Tuesday, May 12, 2009 at 8:04
Yesterday, I was speaking to British high school students when one asked, "What are President Obama's three greatest challenges today?" After putting the economy Number One and listing (but dismissing) Republican opposition as a potential Number Two, I said:
But I'm concerned that it will be Afghanistan and Pakistan that will bring him down. I think he's being overtaken by his own military, especially General David Petraeus [the head of US Central Command] and their ideas of "strategy".
Before I got home, the news came through: the Obama Adminstration had replaced the commander of NATO and US forces in Afghanistan, General David McKiernan.
My initial reaction was, OK, generals get replaced. They are moved to other military posts or return to Washington for a break from the field. Then, however, the details piled in. McKiernan had done only 11 months of a command tour that normally last 18 to 24 months. He had been ousted, even as the US is planning to pour more troops into a "crisis", and replaced with General Stanley McChrystal, the director of the military's Joint Staff and, before that, head of US Special Operations Forces in Iraq.
All of which pointed to the re-branding of the Afghanistan conflict. This is not Secretary of Defense Robert Gates' war. This is not President Obama's war.
This one has been claimed by David Petraeus.
Gates, announcing McKiernan's departure, was not shy about kicking the general out the door. McKiernan had "probably" had his career cut short because “a new approach was probably in our best interest”. He added, "Fresh eyes were needed."
So what were wrong with those eyes? After all, the commander was no lightweight: he had led US ground troops in the invasion of Iraq in 2003. Pentagon officials piled on the criticism, "General McKiernan...had been removed primarily because he had brought too conventional an approach to the challenge." His honour was to be "the first general to be dismissed from command of a theater of combat since Douglas MacArthur during the Korean War".
In contrast, the officials noted that General McChrystal had led the American forces who captured Saddam Hussein and later killed insurgent leader Abu Musab al-Zarqawi in Iraq: "his success in using intelligence and firepower to track and kill insurgents, and his training in unconventional warfare that emphasizes the need to protect the population, made him the best choice for the command in Afghanistan".
Translation? McKiernan is a "big force" leader. His background is an officer in armoured units, and he led the calls in Iraq for a much larger ground force than that used to occupy the country. McChrystal, on the other hand, is able to organise and direct small, elite units that can strike quickly.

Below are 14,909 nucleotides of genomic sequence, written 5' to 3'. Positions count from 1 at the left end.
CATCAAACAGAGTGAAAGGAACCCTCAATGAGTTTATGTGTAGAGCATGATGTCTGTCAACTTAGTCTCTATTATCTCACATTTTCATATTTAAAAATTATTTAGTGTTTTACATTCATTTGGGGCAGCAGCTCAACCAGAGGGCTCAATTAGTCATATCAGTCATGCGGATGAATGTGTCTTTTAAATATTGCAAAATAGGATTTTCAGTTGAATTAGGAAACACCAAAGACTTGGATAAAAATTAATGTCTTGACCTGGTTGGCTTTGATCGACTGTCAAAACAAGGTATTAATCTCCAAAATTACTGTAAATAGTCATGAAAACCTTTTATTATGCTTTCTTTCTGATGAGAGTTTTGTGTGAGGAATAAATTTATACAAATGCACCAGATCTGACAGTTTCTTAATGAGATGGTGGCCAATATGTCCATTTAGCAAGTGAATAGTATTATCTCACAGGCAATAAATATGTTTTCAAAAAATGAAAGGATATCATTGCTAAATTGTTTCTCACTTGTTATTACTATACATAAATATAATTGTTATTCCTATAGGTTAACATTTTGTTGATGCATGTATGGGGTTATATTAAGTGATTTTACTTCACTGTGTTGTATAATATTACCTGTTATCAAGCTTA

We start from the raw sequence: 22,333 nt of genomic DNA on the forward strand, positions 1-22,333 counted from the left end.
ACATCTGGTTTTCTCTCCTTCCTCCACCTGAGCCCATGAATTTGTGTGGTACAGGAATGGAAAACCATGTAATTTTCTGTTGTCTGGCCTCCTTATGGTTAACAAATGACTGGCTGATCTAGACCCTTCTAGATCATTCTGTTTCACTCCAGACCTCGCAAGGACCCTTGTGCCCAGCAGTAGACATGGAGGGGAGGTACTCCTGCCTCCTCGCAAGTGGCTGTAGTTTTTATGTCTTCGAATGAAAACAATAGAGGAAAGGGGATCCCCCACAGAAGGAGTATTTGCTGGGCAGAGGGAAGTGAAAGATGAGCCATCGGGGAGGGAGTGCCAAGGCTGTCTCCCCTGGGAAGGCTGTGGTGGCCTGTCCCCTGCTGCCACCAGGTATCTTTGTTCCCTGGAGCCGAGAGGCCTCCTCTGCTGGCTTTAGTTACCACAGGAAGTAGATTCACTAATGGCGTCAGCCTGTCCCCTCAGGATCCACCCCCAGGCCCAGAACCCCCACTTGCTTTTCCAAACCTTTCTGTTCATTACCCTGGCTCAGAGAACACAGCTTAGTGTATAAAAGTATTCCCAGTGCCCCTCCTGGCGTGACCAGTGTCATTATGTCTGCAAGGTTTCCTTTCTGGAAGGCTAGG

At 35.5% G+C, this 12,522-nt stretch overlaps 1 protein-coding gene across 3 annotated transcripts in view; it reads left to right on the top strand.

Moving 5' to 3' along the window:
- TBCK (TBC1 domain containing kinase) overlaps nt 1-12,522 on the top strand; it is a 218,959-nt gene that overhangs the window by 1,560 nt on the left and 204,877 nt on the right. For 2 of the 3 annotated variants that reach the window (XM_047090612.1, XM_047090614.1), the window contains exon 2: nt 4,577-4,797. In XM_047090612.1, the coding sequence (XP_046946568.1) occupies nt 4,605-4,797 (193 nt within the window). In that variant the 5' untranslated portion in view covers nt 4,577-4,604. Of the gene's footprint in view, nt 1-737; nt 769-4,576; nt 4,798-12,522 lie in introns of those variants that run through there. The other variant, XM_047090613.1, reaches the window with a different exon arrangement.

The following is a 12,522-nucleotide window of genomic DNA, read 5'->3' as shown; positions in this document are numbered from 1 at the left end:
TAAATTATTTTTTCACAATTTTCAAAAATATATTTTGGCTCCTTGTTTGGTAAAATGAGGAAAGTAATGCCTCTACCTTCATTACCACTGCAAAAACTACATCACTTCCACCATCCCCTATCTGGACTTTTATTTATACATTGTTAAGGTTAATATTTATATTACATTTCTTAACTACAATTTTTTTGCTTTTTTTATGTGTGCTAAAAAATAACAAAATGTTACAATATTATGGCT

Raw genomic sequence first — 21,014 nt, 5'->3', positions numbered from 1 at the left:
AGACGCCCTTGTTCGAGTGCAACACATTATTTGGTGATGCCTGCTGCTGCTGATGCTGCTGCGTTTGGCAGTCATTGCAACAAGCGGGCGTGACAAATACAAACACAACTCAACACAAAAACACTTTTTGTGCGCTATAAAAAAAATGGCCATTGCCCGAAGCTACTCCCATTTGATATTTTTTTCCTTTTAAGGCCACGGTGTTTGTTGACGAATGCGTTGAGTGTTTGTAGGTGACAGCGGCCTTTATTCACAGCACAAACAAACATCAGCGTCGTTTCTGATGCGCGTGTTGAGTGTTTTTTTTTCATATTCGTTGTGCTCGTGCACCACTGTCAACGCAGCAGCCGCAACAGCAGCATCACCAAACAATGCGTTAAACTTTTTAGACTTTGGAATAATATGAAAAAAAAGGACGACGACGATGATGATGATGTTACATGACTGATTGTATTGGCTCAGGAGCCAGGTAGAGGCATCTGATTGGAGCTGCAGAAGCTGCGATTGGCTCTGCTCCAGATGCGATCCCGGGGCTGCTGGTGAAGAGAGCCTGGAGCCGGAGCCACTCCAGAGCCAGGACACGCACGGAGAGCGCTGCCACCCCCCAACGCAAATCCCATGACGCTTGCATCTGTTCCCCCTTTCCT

Make no mistake, however. As The New York Times politely frames it, "The change also reflects the influence of Gen. David H. Petraeus." Their emphasis is on a personal battle: Petraeus served under McKiernan in Iraq but eventually overtook him in rank and, again according to Pentagon officials, "the two men did not develop a bond after General Petraeus inherited General McKiernan as his Afghanistan commander".
More importantly, Petraeus is preparing his supposed strategy for victory. His reputation has been built on the mythical or real success of the Iraq "surge" from 2007. While that relied on an increase in US troops, it emphasized the deployment of specialist units to work with local Sunni militias while using Special Forces in "surgical" strikes against the bad guys. The big military idea is that the same approach can work in Afghanistan. Hook up with some of the local leaders and use airstrikes and covert operations to capture or kill key figures in the insurgency.
This is not solely a Petraeus notion. The White House spokesman was quick to say the President agreed with Secretary of Defense Gates and Mike Mullen, the Chairman of the Joint Chiefs of Staff, that “the implementation of a new strategy in Afghanistan called for new military leadership". And, perhaps ironically, Obama has played into Petraeus' hands. Even though he effectively approved the military's request for an additional 30,000 troops this years, the President's hesitation reinforced the idea that the US will have to succeed with smaller but mobile units rather than overwhelming force.
To call this a fantasy too far would be kind. Iraq, a country of 25 million, could not be pacified by US operations in 2003. (Indeed, if McKiernan wanted to strike back at his critics and the compliant media, he could note: his complaint that the American force for post-Saddam occupation is now generally accepted wisdom.) Now Petraeus is pursuing the same goal in a country of 75 million. He is doing so with a Karzai Government that is trying to establish some independence from Washington and with little apparent knowledge of the intricacies of Afghan politics. Even the symbolic of General McChrystal's record with US special operations has a downside: "He will be confronted with deep tensions over the conduct of Special Operations forces in Afghanistan, whose aggressive tactics are seen by Afghan officials as responsible for many of the American mistakes that have resulted in the deaths of civilians."
In the end, little of this may matter to Petraeus, who could be in a no-lose situation: if his strategy checks the insurgency, he gets the credit. If it does not, he can put the blame on political superiors who didn't give him enough troops or on an Afghan Government that is beyond redemption.
For now, it's David Petraeus' war. But the beauty of his strategic move --- not in Central Asia but in Washington --- is that he can always hand it back if it goes wrong.